Sometimes I think about Edward the magician, no more than a magician. He combined mentalism, conjuring and acting into a strong, powerful and unique performance. Cards appearing from nowhere and sleight of hand routines are for kids parties. Edward’s work was a blend of conjuring and mentalism which few have been able to surpass. It is not that other mentalists did not have an inkling how he worked the act, it is in the way he performed the routines which made him tower above the rest. His expertise was concentrated upon startling the audience. In the early years he did not display the narcissistic attitude of many entertainers, far from it, the young man was empathetic to his audience and even when he took chances during his act which failed to produce the desired results he was able to turn the outcome around with a simple “That’s life… We cannot win every time.” His audience loved him.
Let me provide a little insight to my knowledge. Given time I will work out the methodology of ninety-nine percent of conjuring, card sleight, mind-reading and mentalism routine’s. I care not a jot if it is Derren Brown, David Nixon, Tommy Cooper, Steven Shaw or David Blain, this writer knows the process’s involved. If it is performed I can work out the methodology being used! Mr Sherlock Holmes used to say something like. “Once one has eliminated all possibilities, the remaining probability, no matter how unbelievable will be the answer.” I respect the unwritten ethic of the illusionist. I would never exorcise the spirit of the routine. The skeptic may argue I cannot prove the statement I have just written. Indeed I cannot and I can only answer that those who harbour doubts in their mind are of little concern to me. Winners accept life, losers constantly question it.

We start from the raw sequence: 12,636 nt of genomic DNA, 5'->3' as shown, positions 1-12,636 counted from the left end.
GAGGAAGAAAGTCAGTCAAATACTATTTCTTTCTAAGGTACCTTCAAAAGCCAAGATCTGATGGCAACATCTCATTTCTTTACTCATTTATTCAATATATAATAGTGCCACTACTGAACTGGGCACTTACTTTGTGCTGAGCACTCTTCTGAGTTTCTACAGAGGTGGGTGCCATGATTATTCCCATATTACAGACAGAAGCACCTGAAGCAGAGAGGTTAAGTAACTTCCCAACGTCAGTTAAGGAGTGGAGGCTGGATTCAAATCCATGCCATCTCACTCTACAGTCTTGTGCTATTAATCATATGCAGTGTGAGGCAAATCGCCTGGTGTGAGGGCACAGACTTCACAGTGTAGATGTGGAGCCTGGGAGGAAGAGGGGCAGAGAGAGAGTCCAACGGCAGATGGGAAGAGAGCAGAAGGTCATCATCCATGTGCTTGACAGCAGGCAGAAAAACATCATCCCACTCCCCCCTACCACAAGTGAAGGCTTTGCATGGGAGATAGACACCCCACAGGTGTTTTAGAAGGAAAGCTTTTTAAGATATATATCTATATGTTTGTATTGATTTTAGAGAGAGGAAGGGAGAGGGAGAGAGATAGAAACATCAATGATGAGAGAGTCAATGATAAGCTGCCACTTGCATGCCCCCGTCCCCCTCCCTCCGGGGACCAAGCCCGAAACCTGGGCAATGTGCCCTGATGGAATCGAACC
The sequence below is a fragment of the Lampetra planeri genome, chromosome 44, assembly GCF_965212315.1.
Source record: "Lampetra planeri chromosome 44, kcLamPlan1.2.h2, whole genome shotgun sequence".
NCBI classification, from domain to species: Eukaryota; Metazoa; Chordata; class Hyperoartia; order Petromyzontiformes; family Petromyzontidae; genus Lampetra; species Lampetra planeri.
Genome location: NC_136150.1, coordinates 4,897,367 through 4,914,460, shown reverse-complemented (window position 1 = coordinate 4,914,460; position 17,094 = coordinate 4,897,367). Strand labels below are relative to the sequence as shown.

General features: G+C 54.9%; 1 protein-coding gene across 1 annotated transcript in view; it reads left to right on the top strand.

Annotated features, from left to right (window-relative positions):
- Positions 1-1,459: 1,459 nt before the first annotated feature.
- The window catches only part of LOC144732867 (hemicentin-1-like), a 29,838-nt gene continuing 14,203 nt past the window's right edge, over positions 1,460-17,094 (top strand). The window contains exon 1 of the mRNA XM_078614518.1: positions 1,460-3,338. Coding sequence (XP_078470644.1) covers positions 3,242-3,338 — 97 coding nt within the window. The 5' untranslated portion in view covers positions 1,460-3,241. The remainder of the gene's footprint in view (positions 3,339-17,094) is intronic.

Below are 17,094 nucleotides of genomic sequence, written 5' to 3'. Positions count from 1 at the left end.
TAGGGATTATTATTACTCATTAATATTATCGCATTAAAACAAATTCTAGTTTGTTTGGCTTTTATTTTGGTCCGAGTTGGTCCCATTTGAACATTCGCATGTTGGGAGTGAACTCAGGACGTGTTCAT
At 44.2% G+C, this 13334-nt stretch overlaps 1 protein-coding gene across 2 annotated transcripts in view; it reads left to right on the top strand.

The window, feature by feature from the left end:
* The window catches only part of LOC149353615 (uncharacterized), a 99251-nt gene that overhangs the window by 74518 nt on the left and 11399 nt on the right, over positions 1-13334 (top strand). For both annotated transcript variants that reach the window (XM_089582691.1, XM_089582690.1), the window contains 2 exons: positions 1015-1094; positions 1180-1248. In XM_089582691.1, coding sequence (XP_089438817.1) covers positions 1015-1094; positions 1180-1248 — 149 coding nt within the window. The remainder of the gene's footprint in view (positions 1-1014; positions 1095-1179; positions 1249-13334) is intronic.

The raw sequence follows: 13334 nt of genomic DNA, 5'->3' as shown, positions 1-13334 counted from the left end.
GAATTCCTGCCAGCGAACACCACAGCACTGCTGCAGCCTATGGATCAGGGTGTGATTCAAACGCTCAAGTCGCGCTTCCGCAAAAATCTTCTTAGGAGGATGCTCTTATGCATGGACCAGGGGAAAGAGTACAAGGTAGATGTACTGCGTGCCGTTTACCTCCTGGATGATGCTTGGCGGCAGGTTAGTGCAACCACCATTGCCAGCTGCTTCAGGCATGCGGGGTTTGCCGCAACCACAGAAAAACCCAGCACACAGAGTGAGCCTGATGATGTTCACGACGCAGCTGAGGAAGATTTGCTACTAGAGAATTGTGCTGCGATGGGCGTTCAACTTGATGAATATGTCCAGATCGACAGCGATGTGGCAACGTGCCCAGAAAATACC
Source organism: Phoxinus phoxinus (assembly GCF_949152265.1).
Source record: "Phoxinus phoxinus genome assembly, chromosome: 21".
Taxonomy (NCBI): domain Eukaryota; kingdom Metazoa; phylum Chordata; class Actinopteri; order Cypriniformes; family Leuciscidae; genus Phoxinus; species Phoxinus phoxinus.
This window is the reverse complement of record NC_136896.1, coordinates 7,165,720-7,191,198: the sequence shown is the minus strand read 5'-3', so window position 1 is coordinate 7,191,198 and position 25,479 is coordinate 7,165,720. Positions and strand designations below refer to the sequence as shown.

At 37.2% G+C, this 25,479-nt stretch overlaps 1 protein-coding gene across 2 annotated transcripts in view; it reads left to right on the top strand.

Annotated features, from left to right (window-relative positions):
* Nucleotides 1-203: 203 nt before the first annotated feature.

I watched Edward perform on many occasions and even with my own knowledge of the ‘nuts and bolts’ of the routines his shows were nothing short of miraculous. Although, I could see two flaws beginning to effect his personal life which would eventually cause him problems. For the time being he was on a roll and because of my ability to make very specialist ‘props’ he seemed to be a good friend. A deck of cards can be adapted in many ways. Wooden boxes are ‘aged’, lined, weighted and magnetised. Bags, hats and clothes can have many deceptions sewn into the linings. Photographs taken today easily become sacred artefacts. Pictures framed with specialist adaptations, maps drawn. If the entertainer requires a specialist ‘prop’ he will come to me. If it can be sketched on a piece of paper, I can make the idea come into reality, very often improved beyond the original idea. I once was a stage hypnotist and then mentalist. Sadly too many wish to tread the boards the competition is strong and my ability to make specialist props and unique objects became more lucrative than any stage show.
Mentalism is easily learned and difficult to perform well. So if one wishes to impress, the need for rehearsal and hours of practice is paramount to success. And once the performer believes he or she is able to demonstrate the routine woe betide him if he is fool enough not to follow the teachings of those who precede him.